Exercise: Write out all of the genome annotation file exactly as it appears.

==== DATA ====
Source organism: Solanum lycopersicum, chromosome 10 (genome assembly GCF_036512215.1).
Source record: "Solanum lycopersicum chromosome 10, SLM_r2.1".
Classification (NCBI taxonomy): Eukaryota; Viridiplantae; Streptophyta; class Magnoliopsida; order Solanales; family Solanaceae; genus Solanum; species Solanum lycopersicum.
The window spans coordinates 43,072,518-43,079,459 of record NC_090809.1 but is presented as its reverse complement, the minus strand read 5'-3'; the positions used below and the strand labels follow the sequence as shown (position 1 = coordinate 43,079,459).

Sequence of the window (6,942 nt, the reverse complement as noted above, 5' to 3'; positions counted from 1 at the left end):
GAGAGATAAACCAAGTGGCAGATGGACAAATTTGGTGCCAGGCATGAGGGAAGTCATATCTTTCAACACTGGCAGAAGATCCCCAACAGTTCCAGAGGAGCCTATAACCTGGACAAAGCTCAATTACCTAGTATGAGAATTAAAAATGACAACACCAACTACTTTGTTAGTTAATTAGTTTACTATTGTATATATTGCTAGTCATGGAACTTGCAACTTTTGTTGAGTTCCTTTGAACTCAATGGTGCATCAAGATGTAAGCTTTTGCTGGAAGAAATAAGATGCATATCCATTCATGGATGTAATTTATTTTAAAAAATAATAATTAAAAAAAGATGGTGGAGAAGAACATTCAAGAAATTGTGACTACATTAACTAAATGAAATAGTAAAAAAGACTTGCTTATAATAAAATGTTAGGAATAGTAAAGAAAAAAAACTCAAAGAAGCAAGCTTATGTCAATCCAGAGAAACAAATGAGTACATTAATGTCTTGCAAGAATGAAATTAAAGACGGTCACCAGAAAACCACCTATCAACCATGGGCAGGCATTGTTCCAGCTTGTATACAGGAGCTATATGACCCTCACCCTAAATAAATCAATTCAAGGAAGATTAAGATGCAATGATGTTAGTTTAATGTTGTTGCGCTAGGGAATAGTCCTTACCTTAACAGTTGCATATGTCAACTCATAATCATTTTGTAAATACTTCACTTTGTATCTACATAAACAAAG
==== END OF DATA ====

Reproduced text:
Source organism: Solanum lycopersicum, chromosome 10 (genome assembly GCF_036512215.1).
Source record: "Solanum lycopersicum chromosome 10, SLM_r2.1".
Classification (NCBI taxonomy): Eukaryota; Viridiplantae; Streptophyta; class Magnoliopsida; order Solanales; family Solanaceae; genus Solanum; species Solanum lycopersicum.
The window spans coordinates 43,072,518-43,079,459 of record NC_090809.1 but is presented as its reverse complement, the minus strand read 5'-3'; the positions used below and the strand labels follow the sequence as shown (position 1 = coordinate 43,079,459).

Sequence of the window (6,942 nt, the reverse complement as noted above, 5' to 3'; positions counted from 1 at the left end):
GAGAGATAAACCAAGTGGCAGATGGACAAATTTGGTGCCAGGCATGAGGGAAGTCATATCTTTCAACACTGGCAGAAGATCCCCAACAGTTCCAGAGGAGCCTATAACCTGGACAAAGCTCAATTACCTAGTATGAGAATTAAAAATGACAACACCAACTACTTTGTTAGTTAATTAGTTTACTATTGTATATATTGCTAGTCATGGAACTTGCAACTTTTGTTGAGTTCCTTTGAACTCAATGGTGCATCAAGATGTAAGCTTTTGCTGGAAGAAATAAGATGCATATCCATTCATGGATGTAATTTATTTTAAAAAATAATAATTAAAAAAAGATGGTGGAGAAGAACATTCAAGAAATTGTGACTACATTAACTAAATGAAATAGTAAAAAAGACTTGCTTATAATAAAATGTTAGGAATAGTAAAGAAAAAAAACTCAAAGAAGCAAGCTTATGTCAATCCAGAGAAACAAATGAGTACATTAATGTCTTGCAAGAATGAAATTAAAGACGGTCACCAGAAAACCACCTATCAACCATGGGCAGGCATTGTTCCAGCTTGTATACAGGAGCTATATGACCCTCACCCTAAATAAATCAATTCAAGGAAGATTAAGATGCAATGATGTTAGTTTAATGTTGTTGCGCTAGGGAATAGTCCTTACCTTAACAGTTGCATATGTCAACTCATAATCATTTTGTAAATACTTCACTTTGTATCTACATAAACAAAG